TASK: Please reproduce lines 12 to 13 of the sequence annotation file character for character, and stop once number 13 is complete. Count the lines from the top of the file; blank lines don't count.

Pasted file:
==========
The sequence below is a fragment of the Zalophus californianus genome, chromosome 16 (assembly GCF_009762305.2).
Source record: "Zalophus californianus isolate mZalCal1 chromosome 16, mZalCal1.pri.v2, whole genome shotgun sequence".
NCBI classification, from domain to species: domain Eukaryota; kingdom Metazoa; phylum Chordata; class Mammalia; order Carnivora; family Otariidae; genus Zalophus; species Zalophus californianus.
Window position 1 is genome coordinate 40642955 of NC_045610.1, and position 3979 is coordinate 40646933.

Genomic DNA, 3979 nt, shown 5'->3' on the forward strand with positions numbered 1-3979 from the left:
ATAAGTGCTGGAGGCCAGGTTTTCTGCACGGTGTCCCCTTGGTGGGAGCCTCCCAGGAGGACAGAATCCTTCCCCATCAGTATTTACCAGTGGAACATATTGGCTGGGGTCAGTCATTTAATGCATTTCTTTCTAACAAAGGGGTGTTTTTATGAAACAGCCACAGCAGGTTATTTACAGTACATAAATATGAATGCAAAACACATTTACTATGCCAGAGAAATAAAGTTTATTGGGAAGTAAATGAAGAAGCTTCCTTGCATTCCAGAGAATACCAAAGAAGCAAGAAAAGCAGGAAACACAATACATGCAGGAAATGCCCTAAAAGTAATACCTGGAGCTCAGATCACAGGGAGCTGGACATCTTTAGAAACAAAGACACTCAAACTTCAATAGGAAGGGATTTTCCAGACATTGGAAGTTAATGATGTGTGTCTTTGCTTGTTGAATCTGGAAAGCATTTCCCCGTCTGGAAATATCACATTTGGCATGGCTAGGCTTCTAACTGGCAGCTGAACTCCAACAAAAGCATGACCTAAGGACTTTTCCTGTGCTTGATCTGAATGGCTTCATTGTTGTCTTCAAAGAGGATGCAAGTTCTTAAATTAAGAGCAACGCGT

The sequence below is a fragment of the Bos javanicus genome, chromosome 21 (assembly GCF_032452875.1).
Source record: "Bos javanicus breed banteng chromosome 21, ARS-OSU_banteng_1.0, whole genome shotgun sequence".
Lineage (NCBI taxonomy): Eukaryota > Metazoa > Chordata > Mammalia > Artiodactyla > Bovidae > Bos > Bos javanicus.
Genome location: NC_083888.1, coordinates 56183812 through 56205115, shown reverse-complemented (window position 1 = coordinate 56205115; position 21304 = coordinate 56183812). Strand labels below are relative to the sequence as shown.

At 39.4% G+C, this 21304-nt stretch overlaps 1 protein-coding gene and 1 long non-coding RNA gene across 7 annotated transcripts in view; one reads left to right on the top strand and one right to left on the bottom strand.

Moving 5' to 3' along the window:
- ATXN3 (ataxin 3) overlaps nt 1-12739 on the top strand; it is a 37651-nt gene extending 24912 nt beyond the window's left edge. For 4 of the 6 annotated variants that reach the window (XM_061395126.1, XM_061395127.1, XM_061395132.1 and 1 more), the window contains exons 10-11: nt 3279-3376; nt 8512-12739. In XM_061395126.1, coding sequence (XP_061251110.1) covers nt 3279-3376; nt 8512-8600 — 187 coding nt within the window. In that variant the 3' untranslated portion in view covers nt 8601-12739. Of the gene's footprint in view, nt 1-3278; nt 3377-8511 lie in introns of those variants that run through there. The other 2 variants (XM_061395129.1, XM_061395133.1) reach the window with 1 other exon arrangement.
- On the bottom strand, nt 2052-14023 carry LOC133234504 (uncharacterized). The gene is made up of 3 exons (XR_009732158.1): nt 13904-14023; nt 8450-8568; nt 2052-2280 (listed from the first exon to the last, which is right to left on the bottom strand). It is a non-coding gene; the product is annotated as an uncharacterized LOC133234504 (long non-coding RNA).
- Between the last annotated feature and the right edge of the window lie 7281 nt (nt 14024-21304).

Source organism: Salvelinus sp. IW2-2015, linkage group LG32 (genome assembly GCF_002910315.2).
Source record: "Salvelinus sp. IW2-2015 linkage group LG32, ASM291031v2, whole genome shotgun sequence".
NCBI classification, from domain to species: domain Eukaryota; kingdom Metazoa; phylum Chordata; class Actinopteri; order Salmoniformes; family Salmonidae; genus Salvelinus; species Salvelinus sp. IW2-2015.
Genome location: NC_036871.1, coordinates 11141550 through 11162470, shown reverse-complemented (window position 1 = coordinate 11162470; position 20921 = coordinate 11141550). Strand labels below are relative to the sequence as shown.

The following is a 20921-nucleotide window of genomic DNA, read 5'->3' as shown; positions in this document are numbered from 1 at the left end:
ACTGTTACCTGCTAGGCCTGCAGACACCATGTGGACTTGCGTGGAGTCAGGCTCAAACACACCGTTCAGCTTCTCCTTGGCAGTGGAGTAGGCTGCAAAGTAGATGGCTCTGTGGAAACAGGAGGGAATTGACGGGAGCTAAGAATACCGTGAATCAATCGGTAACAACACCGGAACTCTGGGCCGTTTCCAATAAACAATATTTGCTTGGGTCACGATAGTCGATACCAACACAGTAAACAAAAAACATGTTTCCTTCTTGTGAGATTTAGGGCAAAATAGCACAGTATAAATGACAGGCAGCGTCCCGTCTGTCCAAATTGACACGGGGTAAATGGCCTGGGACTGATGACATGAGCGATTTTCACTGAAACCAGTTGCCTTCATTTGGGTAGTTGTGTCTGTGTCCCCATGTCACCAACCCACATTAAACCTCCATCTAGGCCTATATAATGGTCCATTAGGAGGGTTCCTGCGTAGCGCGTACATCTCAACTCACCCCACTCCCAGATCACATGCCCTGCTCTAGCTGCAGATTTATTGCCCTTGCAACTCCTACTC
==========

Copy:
Moving 5' to 3' along the window:
- ATXN3 (ataxin 3) overlaps nt 1-12739 on the top strand; it is a 37651-nt gene extending 24912 nt beyond the window's left edge. For 4 of the 6 annotated variants that reach the window (XM_061395126.1, XM_061395127.1, XM_061395132.1 and 1 more), the window contains exons 10-11: nt 3279-3376; nt 8512-12739. In XM_061395126.1, coding sequence (XP_061251110.1) covers nt 3279-3376; nt 8512-8600 — 187 coding nt within the window. In that variant the 3' untranslated portion in view covers nt 8601-12739. Of the gene's footprint in view, nt 1-3278; nt 3377-8511 lie in introns of those variants that run through there. The other 2 variants (XM_061395129.1, XM_061395133.1) reach the window with 1 other exon arrangement.